How to Photograph Your Art
Photographing your artwork is crucial to applying for representation in galleries, for artist residences and mentorships, and for your professional website and social media platforms. Providing viewers with an accurate representation of your artwork is not only good practice, but it showcases your talent and skill while exemplifying professionalism. If you put in the effort now, you will be able to trace your growth as an artist, stay organized, and witness exponential growth in your opportunities.
- Set the stage. Photograph your artwork against a plain white wall or clutter-free area near a natural light source, such as a big window. Alternatively, you can place your artwork outdoors on an overcast day.
- Keep it real. Your goal here is to create an image that mirrors a true likeness to your artwork. Use a tripod or the grid on your camera to square the lens with the face of your artwork, thus avoiding distortion and cropped out areas when you edit the photos later.
- Light is your friend. Bright, natural light is best because, unlike fluorescent lighting which often casts a yellowish hue, it showcases your artwork’s true colours. Be mindful that your light source does not cast a shadow across your artwork, especially if it is highly textured, and that your light source is diffused enough not to cause a glare.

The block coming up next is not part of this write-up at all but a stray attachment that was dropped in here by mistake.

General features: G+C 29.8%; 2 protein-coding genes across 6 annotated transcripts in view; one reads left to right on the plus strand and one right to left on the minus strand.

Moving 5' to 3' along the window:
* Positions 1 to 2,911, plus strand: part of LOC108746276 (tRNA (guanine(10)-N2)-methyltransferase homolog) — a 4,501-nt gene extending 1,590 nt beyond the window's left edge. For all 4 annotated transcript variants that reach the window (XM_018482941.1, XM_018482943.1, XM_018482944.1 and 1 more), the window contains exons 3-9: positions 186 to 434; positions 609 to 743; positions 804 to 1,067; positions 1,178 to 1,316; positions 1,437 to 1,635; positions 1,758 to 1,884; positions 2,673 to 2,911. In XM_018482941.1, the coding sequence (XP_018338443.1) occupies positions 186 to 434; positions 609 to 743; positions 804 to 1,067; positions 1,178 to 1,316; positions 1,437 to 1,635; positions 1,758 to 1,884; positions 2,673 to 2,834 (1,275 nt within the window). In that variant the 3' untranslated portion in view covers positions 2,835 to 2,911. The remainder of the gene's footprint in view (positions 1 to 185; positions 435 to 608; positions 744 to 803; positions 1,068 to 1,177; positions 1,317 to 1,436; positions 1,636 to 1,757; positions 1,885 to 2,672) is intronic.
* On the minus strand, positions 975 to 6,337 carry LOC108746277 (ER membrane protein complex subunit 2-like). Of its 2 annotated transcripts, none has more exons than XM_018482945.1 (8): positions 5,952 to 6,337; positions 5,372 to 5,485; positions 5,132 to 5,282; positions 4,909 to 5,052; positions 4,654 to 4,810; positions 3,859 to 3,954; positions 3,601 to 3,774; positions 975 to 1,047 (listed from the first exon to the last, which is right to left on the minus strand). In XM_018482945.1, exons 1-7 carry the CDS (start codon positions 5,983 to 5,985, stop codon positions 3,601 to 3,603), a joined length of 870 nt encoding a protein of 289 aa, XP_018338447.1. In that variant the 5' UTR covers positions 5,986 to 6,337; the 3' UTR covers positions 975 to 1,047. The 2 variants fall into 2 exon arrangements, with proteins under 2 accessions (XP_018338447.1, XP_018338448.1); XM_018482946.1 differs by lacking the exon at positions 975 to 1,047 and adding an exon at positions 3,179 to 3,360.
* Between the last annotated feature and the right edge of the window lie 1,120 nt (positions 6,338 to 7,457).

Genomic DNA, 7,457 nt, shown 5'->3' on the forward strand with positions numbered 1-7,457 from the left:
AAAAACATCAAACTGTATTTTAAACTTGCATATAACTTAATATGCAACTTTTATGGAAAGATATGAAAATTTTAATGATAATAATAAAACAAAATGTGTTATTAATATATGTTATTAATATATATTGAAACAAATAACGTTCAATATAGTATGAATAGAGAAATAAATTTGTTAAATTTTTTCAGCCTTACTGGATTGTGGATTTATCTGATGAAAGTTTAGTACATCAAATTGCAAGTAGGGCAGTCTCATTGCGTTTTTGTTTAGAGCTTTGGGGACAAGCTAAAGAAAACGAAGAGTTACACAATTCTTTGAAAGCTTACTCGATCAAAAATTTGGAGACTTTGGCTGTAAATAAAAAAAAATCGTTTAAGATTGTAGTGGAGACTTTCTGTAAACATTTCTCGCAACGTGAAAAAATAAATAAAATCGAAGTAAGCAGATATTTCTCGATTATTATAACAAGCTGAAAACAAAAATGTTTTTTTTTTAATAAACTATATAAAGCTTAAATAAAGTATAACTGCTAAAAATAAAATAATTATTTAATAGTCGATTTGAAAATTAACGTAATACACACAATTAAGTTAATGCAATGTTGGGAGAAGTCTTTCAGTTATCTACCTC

- Understand your camera. Use the best camera possible when photographing your artwork and get to know its functions. Ideally you want to place yourself physically closer to your artwork rather than zooming in all the way with your lens.
- Less is better. When it comes to editing your photos, the less manipulation, the better. Look for accurate white balance and possibly nudge up the image contrast, but do so sparingly. You will then want to crop out the background completely (this is why step two is so important).
- Organize yourself. Label each image file with the artwork’s information, such as title, size, medium, and date. Do this right away and you will save yourself time and headaches in the future. If a client or gallery requests artwork information from you, it will all be in one place and you will not have to go digging in your studio!
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